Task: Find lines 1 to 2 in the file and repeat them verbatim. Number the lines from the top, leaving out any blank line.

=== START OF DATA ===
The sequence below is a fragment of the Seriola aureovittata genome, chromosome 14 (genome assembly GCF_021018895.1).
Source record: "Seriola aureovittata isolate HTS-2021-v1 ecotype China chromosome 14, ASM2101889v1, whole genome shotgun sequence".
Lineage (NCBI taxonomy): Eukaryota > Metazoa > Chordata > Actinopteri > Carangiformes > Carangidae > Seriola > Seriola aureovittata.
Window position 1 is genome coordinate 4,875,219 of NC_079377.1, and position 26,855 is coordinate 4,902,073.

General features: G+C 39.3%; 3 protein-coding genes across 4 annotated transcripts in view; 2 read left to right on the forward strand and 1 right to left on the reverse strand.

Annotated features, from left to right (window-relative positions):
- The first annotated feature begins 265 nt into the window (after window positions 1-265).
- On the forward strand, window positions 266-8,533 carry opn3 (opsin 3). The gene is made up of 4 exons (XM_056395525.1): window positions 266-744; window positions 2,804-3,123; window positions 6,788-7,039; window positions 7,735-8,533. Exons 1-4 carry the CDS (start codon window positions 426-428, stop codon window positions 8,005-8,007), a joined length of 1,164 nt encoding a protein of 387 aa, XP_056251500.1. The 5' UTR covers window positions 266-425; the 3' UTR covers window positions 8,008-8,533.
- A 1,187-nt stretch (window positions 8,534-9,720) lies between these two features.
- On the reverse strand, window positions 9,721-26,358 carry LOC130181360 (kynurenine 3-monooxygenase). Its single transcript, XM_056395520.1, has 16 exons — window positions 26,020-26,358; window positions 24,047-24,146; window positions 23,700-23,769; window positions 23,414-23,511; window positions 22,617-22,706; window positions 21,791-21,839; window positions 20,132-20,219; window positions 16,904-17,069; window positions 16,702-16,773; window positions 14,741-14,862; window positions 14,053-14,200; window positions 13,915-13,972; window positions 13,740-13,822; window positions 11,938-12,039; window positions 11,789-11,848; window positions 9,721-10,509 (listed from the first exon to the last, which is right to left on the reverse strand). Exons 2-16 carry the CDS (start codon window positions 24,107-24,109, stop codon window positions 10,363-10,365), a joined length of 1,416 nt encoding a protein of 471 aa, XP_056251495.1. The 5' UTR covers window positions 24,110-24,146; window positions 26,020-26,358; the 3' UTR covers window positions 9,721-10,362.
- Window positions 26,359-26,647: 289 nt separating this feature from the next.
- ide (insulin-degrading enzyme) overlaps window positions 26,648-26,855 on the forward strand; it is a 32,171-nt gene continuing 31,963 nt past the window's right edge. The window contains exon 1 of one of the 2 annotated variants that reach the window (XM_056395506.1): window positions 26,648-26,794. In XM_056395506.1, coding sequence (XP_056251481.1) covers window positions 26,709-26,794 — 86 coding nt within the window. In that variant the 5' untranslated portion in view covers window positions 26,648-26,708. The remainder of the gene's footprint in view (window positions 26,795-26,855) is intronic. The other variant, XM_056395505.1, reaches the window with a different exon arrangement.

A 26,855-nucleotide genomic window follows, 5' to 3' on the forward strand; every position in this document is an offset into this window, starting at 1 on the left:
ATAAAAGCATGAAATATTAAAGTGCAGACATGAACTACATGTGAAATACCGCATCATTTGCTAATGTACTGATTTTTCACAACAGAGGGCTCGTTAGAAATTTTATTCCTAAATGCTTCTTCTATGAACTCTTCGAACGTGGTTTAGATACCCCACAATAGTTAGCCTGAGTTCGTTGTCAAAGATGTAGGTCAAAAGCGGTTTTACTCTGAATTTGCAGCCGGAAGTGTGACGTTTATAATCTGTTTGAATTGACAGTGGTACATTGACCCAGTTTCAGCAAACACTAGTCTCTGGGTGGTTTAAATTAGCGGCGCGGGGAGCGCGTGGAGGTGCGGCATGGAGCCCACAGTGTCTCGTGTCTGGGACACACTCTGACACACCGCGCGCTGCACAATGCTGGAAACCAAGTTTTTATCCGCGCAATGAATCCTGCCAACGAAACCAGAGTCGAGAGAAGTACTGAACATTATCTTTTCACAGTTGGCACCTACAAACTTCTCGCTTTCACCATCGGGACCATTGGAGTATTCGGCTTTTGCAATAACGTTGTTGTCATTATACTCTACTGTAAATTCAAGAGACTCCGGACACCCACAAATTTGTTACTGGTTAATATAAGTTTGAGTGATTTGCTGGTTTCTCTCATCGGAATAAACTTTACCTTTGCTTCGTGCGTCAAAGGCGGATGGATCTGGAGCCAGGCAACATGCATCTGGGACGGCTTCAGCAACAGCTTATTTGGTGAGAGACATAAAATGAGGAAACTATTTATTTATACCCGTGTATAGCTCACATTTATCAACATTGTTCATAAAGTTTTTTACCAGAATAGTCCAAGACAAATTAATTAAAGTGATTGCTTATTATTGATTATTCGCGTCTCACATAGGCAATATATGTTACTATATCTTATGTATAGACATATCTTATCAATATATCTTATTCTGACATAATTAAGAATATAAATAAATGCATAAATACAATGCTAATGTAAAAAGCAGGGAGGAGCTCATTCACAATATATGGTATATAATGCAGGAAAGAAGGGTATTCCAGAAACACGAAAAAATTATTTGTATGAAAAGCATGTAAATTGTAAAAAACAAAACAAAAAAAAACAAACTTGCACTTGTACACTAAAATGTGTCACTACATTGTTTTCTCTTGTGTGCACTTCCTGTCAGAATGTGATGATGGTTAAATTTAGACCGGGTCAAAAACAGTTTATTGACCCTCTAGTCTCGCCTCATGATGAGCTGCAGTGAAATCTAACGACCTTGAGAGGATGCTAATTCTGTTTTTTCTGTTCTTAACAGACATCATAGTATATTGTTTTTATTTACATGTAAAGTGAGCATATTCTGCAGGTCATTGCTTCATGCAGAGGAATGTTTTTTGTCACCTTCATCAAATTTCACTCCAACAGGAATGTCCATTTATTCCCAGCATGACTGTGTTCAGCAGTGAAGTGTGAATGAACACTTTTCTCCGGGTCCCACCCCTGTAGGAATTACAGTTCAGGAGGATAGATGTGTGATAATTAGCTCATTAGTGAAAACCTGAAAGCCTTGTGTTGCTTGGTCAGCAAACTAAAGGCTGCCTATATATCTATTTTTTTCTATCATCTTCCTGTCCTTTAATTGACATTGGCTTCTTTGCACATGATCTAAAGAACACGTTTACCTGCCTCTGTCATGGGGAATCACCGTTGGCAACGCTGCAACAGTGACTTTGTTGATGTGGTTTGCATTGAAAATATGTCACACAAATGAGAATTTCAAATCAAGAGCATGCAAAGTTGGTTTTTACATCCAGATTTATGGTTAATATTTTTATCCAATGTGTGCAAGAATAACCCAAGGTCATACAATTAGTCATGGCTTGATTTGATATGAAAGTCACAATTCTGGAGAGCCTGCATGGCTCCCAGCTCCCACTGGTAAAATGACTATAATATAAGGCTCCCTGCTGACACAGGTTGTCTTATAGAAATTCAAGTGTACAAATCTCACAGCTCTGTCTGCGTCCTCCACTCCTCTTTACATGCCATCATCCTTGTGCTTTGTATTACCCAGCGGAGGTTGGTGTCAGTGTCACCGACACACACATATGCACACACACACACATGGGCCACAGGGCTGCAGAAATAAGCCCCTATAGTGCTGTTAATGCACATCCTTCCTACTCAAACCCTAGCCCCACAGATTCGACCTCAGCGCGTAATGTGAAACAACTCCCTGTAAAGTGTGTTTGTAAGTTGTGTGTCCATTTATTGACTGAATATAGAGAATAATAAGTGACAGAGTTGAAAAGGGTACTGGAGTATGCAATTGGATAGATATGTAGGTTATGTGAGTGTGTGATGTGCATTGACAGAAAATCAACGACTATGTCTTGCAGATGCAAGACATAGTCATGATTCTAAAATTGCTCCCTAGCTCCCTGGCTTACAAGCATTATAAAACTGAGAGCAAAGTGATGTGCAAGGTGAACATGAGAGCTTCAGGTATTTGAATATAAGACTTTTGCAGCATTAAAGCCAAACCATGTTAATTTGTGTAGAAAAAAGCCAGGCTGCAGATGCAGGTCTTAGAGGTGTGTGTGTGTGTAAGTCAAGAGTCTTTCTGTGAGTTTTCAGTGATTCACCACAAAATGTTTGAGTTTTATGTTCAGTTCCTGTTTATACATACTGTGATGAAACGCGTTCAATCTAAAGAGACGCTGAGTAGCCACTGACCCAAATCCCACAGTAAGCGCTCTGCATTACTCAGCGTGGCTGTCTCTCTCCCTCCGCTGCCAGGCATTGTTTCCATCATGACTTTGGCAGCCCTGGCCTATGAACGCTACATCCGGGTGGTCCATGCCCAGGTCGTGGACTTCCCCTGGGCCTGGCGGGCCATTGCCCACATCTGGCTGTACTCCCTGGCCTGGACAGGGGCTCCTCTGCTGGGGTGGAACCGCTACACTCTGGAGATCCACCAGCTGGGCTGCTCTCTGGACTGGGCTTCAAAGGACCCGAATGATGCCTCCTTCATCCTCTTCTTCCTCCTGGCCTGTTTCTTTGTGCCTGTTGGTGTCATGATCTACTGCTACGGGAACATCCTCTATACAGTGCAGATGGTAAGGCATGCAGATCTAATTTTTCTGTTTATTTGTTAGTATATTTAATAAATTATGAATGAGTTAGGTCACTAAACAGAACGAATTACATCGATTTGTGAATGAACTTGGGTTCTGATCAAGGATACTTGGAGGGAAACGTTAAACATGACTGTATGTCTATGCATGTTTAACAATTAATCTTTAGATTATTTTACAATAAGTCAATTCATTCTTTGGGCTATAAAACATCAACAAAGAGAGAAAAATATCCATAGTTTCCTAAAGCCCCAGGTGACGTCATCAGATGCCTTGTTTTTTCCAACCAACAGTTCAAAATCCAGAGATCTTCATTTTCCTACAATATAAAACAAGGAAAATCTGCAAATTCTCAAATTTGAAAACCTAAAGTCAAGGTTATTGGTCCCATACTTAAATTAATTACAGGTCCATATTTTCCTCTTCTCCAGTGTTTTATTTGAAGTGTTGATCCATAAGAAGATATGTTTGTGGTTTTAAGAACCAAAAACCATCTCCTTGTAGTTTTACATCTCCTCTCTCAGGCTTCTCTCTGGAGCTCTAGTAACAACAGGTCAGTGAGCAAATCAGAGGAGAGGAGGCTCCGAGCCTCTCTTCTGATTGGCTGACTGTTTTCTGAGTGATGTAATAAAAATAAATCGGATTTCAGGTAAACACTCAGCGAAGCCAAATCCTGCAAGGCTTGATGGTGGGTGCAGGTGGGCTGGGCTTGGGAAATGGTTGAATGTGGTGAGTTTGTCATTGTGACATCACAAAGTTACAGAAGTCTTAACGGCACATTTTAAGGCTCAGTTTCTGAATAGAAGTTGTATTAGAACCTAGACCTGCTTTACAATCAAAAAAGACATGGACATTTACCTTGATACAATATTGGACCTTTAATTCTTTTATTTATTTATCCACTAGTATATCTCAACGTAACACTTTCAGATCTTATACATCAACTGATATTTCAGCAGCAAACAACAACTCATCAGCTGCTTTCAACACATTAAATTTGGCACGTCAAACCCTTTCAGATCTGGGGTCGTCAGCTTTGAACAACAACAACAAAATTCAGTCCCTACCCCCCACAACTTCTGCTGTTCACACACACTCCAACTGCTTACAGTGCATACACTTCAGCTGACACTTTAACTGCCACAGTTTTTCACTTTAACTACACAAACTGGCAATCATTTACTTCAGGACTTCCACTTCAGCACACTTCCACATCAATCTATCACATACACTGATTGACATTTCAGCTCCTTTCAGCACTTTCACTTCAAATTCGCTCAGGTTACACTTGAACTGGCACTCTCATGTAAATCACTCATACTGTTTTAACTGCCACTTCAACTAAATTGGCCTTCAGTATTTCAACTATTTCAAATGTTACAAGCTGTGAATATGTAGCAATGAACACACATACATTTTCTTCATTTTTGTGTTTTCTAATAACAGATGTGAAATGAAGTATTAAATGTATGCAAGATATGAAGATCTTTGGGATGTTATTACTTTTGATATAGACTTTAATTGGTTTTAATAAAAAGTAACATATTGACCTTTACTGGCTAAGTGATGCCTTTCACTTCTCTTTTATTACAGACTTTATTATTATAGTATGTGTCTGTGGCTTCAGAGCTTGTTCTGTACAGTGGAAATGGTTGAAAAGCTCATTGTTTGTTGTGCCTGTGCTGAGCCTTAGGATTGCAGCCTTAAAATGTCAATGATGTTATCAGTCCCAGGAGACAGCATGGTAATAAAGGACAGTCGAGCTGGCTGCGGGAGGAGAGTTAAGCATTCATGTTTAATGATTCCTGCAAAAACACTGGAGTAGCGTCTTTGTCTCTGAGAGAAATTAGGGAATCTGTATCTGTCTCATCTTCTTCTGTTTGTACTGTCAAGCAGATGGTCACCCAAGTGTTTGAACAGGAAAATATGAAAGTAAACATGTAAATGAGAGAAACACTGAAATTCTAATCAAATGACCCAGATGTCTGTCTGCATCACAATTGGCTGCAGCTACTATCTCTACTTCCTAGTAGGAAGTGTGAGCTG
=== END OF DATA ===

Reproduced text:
The sequence below is a fragment of the Seriola aureovittata genome, chromosome 14 (genome assembly GCF_021018895.1).
Source record: "Seriola aureovittata isolate HTS-2021-v1 ecotype China chromosome 14, ASM2101889v1, whole genome shotgun sequence".